Cooper's Hawk is a winery and restaurant based out of Orland Park, a suburb of Chicago. Sourcing grapes from California, Oregon, and Washington, they make wine at the main facility and distribute it to their restaurants in Illinois, Florida, Indiana, Missouri, Ohio, Virginia, and Wisconsin, as well as through their website.

The company has recently launched a green initiative involving recycling wine bottles. From the press release:
In 2012, founder and CEO Tim McEnery installed a state-of-the-art wine recycling line (the only one in the US) that de-labels and sanitizes up to 2000 wine bottles per hour. This year alone, Cooper’s Hawk has saved over 215 tons of glass from landfills and 1 of every 5 bottles is reused again for upcoming vintages.

Cooper’s Hawk other ‘go green’ initiatives include reduced energy consumption, increased recycled component usage their wines and reduced water consumption. The winery also tries to make socially-responsible investments, whether by purchasing a Bottle Recycling & Sanitizing equipment or investing in smarter technology.
NV Cooper's Hawk Meritage "Lux"
59% Merlot, 30% Cabernet Sauvignon, 11% Malbec
American (sourced from multiple states)
$40, 13.9% abv.

The blending makes it difficult to determine the age of this wine, but on whole this release presents as relatively young. It shows firm tannins with dominant aromas of plum, and black cherry. Dark fruit flavors follow through with a long finish. While a great steak wine at the moment, it will definitely show some improvement in the next five years as the bold body softens.

Note: This wine was provided as a sample for review.

24 February 2015

North Carolina Winemaking for Nomacorc

My latest post is live on the Nomacorc Blog:

Stomping Grapes with the Tar Heels: Regional Spotlight on North Carolina

It was fun interviewing the winemakers remotely, which is why the only North Carolina wines I've tried have been from The Biltmore Estate.

P.S. Check out Wine Turtle for a roundup of the 103 Best Wine Blogs. Your humble correspondent plus a bunch of other friends and great writers are represented!

21 February 2015

Ty & Maddy's Southern Sweets & Treats

I've got a complicated history with popcorn. I enjoyed it as a kid at the movies and at home with our little electric popper that had a slotted tray for butter on top. When I first visited the Mall of Memphis in the early 80s, I was amazed at a shop that sold nothing but popcorn in dozens of different colors and flavors... not to mention that said shop piped the smell of popcorn throughout the mall, luring everyone.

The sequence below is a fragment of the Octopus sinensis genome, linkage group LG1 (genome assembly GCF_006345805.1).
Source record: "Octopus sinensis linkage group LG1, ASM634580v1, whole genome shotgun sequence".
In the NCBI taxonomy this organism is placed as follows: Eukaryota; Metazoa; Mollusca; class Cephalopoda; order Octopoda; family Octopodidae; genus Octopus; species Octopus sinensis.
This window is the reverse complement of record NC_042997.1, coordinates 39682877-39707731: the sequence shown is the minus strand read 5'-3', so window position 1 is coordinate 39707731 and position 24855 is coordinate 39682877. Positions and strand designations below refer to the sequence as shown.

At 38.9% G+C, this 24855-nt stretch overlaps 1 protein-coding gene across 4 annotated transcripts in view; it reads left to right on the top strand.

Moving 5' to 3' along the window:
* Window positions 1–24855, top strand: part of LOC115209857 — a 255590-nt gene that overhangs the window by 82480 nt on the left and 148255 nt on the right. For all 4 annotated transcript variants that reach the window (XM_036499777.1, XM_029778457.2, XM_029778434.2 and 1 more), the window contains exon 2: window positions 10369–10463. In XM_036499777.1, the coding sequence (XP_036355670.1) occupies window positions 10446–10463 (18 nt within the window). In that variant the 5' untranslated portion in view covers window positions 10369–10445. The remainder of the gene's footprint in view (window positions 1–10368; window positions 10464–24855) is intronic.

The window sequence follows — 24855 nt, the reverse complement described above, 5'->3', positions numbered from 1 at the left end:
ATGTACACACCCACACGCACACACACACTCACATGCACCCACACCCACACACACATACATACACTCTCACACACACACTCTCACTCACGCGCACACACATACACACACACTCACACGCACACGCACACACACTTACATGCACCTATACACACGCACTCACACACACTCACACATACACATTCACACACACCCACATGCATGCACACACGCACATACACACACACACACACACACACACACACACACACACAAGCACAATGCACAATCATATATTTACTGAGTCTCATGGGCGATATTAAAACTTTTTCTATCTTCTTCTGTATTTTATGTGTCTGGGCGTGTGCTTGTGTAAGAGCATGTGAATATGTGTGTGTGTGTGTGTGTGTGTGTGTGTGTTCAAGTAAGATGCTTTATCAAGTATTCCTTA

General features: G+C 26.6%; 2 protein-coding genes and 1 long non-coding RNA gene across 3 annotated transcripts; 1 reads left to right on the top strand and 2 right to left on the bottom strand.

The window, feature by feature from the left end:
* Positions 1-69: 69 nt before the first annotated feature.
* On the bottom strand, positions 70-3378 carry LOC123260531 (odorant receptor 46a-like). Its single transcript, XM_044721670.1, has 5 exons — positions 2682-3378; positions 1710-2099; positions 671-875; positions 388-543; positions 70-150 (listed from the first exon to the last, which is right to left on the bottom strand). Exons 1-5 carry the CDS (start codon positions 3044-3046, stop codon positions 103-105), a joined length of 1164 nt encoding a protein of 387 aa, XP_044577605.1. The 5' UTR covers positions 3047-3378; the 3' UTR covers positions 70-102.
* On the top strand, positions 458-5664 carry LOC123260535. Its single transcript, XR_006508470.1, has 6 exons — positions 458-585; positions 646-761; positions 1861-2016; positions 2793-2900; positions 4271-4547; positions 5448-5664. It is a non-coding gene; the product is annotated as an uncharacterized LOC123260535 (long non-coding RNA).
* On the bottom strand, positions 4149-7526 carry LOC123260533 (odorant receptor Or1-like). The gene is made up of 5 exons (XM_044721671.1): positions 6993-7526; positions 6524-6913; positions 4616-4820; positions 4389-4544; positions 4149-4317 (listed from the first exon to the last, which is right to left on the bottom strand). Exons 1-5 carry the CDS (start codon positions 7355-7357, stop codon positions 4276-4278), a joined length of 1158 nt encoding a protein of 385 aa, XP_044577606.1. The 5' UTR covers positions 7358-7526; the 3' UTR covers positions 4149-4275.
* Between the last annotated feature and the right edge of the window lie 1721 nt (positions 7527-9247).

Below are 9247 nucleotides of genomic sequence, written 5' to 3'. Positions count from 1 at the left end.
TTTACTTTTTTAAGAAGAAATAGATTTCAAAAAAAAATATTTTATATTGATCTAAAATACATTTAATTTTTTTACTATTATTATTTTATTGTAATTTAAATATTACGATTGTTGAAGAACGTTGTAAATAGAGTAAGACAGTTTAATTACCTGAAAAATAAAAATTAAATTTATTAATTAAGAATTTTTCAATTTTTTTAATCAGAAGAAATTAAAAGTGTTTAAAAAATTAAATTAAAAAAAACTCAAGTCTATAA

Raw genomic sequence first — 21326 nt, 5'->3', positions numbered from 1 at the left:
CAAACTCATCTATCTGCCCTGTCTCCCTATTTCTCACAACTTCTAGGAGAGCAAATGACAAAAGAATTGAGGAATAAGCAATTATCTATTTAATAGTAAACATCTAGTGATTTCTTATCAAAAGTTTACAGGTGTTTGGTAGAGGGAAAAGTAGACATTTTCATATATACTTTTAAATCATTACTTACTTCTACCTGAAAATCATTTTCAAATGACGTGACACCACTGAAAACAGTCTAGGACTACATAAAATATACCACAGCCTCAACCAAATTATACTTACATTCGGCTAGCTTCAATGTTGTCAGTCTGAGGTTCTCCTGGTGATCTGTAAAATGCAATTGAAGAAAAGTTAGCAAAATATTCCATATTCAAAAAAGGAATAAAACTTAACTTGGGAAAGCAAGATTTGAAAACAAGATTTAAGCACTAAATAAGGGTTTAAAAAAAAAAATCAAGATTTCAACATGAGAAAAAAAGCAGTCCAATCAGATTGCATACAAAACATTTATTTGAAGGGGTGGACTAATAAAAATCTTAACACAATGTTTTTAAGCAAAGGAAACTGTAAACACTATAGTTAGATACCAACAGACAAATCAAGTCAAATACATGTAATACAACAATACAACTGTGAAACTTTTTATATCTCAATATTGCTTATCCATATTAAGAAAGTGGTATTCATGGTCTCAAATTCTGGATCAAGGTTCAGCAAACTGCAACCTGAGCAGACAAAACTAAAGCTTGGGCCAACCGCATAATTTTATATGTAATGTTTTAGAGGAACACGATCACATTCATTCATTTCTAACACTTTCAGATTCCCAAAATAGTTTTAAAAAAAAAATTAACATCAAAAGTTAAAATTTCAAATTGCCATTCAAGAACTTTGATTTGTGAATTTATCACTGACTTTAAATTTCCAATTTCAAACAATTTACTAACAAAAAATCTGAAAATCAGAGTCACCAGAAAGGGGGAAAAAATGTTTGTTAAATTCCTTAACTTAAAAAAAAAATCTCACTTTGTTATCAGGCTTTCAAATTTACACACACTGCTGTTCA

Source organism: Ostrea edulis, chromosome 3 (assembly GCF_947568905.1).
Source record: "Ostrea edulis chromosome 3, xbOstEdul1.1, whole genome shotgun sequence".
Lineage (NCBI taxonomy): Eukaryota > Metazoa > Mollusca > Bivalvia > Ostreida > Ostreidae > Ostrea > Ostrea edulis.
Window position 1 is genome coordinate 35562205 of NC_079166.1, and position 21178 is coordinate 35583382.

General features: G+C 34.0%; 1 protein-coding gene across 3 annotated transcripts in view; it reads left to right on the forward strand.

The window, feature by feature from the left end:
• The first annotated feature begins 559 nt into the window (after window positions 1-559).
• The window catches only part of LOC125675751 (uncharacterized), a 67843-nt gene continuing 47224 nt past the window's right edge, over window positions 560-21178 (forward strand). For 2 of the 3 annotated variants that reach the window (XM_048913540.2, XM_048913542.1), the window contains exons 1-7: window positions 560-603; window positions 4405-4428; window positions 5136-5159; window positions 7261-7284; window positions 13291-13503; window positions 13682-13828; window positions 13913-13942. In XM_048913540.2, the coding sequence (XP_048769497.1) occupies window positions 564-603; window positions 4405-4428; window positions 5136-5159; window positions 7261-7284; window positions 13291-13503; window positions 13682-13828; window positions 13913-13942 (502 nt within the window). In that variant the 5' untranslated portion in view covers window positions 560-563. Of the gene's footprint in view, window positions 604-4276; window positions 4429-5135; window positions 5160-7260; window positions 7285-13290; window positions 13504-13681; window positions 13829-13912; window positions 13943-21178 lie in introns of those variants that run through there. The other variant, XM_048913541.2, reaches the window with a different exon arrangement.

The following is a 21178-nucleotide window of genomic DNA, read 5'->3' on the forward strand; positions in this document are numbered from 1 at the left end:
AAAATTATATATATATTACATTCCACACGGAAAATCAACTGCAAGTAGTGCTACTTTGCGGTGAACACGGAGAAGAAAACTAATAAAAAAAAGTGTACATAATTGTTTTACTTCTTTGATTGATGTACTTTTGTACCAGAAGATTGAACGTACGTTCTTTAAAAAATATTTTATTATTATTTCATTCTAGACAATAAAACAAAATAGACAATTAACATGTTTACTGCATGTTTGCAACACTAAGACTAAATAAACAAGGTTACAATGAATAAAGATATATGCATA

In 5th grade, I got my first set of braces and suddenly popcorn created a nightmare of picking and prodding. I avoided the treat for orthodonture reasons until my senior year, by which time I'd lost the taste for it. Flash forward twenty years, and I discover that the sister of a friend has a little shop right around the corner specializing in homemade popcorn blends. Hmmm...

Ty & Maddy’s Southern Sweets and Treats
1150 Dexter Lane
Suite 105
Cordova, TN 38016
(901) 359-1010

The brick and mortar shop grew out of a school and sports team fundraising operation led by a former math teacher named Michele Murgatroyd. Pictured above is the Chocolate Dream popcorn, made with dark chocolate. I didn't actually get to try this because I gave the bag to Julia as a gift. But I'm sure it is as delicious as...

I got a bag of the Buffalo Chicken & Ranch and a bag of the caramel cashew. I lean more savory than sweet but on a rainy Saturday afternoon it's nice to go back and forth. Both were delicious and tomorrow I'm going to find a good movie to watch at home while the weather continues to be bad here in our dear River City.

But Ty & Maddy's had more to offer...

Homemade dog treats! In many flavors and sizes. It was important for me to buy a mixed bag and bring it home for my blogging intern to sample.

I'd like to share a better photo of Bella devouring one of the baked cheese hearts, but it was difficult to keep her in check while balancing the camera. Suffice it to say that she is a big fan and I look forward to parceling out the other treats over the next two weeks.

17 February 2015

Ethiopian Coffee

I was sad to see the previous Cordova Ethiopian restaurant close, but a new one opened up a couple of months ago. And it was a joy to have lunch there this weekend with dear friends including Jennifer Biggs of The Commercial Appeal.